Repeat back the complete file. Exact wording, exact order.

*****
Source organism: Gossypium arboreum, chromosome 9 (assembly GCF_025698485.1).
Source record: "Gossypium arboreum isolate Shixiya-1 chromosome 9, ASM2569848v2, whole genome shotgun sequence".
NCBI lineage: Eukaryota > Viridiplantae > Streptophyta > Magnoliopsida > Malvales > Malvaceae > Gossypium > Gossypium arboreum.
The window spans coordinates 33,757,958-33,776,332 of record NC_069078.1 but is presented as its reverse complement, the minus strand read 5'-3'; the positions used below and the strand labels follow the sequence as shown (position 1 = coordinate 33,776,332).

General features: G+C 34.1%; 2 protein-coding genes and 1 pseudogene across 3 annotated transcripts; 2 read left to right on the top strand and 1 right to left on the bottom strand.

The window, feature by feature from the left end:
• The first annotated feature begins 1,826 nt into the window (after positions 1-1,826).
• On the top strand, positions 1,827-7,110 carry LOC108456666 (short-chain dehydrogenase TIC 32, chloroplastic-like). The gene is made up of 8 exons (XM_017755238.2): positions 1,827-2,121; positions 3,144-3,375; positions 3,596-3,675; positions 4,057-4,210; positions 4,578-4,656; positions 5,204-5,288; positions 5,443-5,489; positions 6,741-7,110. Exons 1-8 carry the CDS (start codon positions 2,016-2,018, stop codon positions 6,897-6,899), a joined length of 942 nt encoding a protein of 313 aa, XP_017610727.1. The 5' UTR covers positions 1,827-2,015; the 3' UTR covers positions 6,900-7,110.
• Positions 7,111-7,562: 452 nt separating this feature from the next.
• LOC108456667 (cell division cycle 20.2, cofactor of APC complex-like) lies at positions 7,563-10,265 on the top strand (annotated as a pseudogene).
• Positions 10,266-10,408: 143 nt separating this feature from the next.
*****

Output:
Source organism: Gossypium arboreum, chromosome 9 (assembly GCF_025698485.1).
Source record: "Gossypium arboreum isolate Shixiya-1 chromosome 9, ASM2569848v2, whole genome shotgun sequence".
NCBI lineage: Eukaryota > Viridiplantae > Streptophyta > Magnoliopsida > Malvales > Malvaceae > Gossypium > Gossypium arboreum.
The window spans coordinates 33,757,958-33,776,332 of record NC_069078.1 but is presented as its reverse complement, the minus strand read 5'-3'; the positions used below and the strand labels follow the sequence as shown (position 1 = coordinate 33,776,332).

General features: G+C 34.1%; 2 protein-coding genes and 1 pseudogene across 3 annotated transcripts; 2 read left to right on the top strand and 1 right to left on the bottom strand.

The window, feature by feature from the left end:
• The first annotated feature begins 1,826 nt into the window (after positions 1-1,826).
• On the top strand, positions 1,827-7,110 carry LOC108456666 (short-chain dehydrogenase TIC 32, chloroplastic-like). The gene is made up of 8 exons (XM_017755238.2): positions 1,827-2,121; positions 3,144-3,375; positions 3,596-3,675; positions 4,057-4,210; positions 4,578-4,656; positions 5,204-5,288; positions 5,443-5,489; positions 6,741-7,110. Exons 1-8 carry the CDS (start codon positions 2,016-2,018, stop codon positions 6,897-6,899), a joined length of 942 nt encoding a protein of 313 aa, XP_017610727.1. The 5' UTR covers positions 1,827-2,015; the 3' UTR covers positions 6,900-7,110.
• Positions 7,111-7,562: 452 nt separating this feature from the next.
• LOC108456667 (cell division cycle 20.2, cofactor of APC complex-like) lies at positions 7,563-10,265 on the top strand (annotated as a pseudogene).
• Positions 10,266-10,408: 143 nt separating this feature from the next.